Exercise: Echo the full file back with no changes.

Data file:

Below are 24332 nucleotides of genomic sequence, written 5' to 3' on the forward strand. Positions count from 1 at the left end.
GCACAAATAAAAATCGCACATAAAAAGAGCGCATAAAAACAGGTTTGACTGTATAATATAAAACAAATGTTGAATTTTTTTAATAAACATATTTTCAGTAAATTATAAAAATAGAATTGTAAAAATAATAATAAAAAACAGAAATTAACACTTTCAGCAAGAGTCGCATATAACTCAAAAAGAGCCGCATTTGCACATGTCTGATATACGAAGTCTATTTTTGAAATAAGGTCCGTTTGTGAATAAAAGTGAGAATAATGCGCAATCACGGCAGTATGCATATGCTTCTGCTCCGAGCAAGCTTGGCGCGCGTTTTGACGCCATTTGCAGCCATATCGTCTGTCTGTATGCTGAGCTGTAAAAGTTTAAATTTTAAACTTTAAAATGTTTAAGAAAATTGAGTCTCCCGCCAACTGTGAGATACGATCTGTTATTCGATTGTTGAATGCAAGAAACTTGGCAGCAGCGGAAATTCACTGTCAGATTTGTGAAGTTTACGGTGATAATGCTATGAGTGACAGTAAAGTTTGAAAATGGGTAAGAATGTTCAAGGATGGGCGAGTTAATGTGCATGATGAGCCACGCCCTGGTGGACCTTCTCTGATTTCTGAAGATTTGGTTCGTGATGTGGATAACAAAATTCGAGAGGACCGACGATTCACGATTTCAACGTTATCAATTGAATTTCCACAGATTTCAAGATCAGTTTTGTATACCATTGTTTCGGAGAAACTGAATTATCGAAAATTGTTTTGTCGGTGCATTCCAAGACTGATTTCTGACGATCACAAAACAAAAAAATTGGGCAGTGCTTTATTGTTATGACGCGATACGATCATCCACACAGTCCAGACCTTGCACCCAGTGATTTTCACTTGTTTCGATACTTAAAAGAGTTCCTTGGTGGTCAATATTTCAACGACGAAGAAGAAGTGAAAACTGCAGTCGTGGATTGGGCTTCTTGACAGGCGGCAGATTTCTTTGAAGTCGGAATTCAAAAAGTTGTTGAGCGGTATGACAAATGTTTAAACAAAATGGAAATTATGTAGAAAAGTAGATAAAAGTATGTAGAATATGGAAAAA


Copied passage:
Below are 24332 nucleotides of genomic sequence, written 5' to 3' on the forward strand. Positions count from 1 at the left end.
GCACAAATAAAAATCGCACATAAAAAGAGCGCATAAAAACAGGTTTGACTGTATAATATAAAACAAATGTTGAATTTTTTTAATAAACATATTTTCAGTAAATTATAAAAATAGAATTGTAAAAATAATAATAAAAAACAGAAATTAACACTTTCAGCAAGAGTCGCATATAACTCAAAAAGAGCCGCATTTGCACATGTCTGATATACGAAGTCTATTTTTGAAATAAGGTCCGTTTGTGAATAAAAGTGAGAATAATGCGCAATCACGGCAGTATGCATATGCTTCTGCTCCGAGCAAGCTTGGCGCGCGTTTTGACGCCATTTGCAGCCATATCGTCTGTCTGTATGCTGAGCTGTAAAAGTTTAAATTTTAAACTTTAAAATGTTTAAGAAAATTGAGTCTCCCGCCAACTGTGAGATACGATCTGTTATTCGATTGTTGAATGCAAGAAACTTGGCAGCAGCGGAAATTCACTGTCAGATTTGTGAAGTTTACGGTGATAATGCTATGAGTGACAGTAAAGTTTGAAAATGGGTAAGAATGTTCAAGGATGGGCGAGTTAATGTGCATGATGAGCCACGCCCTGGTGGACCTTCTCTGATTTCTGAAGATTTGGTTCGTGATGTGGATAACAAAATTCGAGAGGACCGACGATTCACGATTTCAACGTTATCAATTGAATTTCCACAGATTTCAAGATCAGTTTTGTATACCATTGTTTCGGAGAAACTGAATTATCGAAAATTGTTTTGTCGGTGCATTCCAAGACTGATTTCTGACGATCACAAAACAAAAAAATTGGGCAGTGCTTTATTGTTATGACGCGATACGATCATCCACACAGTCCAGACCTTGCACCCAGTGATTTTCACTTGTTTCGATACTTAAAAGAGTTCCTTGGTGGTCAATATTTCAACGACGAAGAAGAAGTGAAAACTGCAGTCGTGGATTGGGCTTCTTGACAGGCGGCAGATTTCTTTGAAGTCGGAATTCAAAAAGTTGTTGAGCGGTATGACAAATGTTTAAACAAAATGGAAATTATGTAGAAAAGTAGATAAAAGTATGTAGAATATGGAAAAA